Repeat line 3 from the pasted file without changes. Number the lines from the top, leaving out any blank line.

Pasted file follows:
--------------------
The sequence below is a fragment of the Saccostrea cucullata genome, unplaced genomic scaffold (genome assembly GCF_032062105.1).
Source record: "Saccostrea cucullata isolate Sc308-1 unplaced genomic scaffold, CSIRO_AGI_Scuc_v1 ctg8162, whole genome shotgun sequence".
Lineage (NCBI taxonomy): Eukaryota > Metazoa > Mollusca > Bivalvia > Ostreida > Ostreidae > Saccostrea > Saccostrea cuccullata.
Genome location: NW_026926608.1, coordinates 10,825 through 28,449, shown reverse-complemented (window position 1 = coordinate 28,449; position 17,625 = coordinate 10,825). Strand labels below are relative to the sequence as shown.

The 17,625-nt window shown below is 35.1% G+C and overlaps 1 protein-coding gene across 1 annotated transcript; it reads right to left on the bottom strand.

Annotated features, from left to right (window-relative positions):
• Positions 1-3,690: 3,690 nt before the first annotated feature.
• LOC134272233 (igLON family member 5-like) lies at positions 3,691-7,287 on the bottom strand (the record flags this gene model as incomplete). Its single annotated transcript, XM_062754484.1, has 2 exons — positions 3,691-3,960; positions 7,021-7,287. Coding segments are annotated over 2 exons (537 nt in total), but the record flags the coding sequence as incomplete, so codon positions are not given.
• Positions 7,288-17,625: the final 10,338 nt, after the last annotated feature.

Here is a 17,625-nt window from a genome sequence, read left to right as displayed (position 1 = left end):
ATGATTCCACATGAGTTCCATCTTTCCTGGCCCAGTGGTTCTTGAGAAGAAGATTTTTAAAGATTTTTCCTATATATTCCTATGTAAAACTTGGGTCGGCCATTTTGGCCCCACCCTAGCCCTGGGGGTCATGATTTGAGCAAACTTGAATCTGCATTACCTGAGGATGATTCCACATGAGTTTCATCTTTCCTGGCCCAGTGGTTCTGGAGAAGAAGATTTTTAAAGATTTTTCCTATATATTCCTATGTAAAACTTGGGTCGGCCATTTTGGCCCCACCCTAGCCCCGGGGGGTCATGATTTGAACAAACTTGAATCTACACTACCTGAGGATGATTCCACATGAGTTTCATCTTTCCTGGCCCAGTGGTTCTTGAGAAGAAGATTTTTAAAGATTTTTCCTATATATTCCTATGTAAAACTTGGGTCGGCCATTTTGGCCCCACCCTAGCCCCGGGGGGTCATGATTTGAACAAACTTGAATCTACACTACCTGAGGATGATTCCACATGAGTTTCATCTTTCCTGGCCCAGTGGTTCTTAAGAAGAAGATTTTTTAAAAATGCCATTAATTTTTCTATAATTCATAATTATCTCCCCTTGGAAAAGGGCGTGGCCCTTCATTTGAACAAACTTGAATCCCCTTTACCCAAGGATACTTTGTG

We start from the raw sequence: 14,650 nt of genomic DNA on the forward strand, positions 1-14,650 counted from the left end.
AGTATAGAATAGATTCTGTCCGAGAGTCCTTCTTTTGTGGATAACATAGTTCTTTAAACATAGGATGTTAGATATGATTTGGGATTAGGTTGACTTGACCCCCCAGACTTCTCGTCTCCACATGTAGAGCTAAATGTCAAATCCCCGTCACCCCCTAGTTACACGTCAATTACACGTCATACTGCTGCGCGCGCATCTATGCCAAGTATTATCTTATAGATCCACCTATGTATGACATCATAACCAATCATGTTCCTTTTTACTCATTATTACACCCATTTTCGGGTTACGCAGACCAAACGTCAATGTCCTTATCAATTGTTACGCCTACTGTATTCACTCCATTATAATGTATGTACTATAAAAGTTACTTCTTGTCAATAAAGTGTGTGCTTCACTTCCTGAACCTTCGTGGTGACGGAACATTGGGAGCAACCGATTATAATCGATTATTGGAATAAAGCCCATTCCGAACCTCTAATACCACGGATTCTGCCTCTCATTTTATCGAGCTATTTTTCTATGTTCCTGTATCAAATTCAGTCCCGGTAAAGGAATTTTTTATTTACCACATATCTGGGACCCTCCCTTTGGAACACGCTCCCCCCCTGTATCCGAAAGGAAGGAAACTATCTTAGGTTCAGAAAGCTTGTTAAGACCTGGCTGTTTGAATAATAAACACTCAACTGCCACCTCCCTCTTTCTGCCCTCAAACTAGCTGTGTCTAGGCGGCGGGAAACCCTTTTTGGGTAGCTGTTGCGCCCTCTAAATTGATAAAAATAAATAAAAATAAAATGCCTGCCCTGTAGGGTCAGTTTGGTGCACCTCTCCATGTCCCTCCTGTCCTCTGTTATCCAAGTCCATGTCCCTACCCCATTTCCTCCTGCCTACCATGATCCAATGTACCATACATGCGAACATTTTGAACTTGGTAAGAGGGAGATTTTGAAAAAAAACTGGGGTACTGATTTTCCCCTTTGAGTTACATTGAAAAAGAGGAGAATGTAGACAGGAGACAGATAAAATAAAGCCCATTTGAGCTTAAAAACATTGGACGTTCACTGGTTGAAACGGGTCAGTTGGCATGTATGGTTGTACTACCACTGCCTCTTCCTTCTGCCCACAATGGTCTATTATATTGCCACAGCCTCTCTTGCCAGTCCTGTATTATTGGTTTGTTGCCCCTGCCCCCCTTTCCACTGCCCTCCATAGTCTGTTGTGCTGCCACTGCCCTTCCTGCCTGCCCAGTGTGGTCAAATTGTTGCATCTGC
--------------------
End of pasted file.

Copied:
Lineage (NCBI taxonomy): Eukaryota > Metazoa > Mollusca > Bivalvia > Ostreida > Ostreidae > Saccostrea > Saccostrea cuccullata.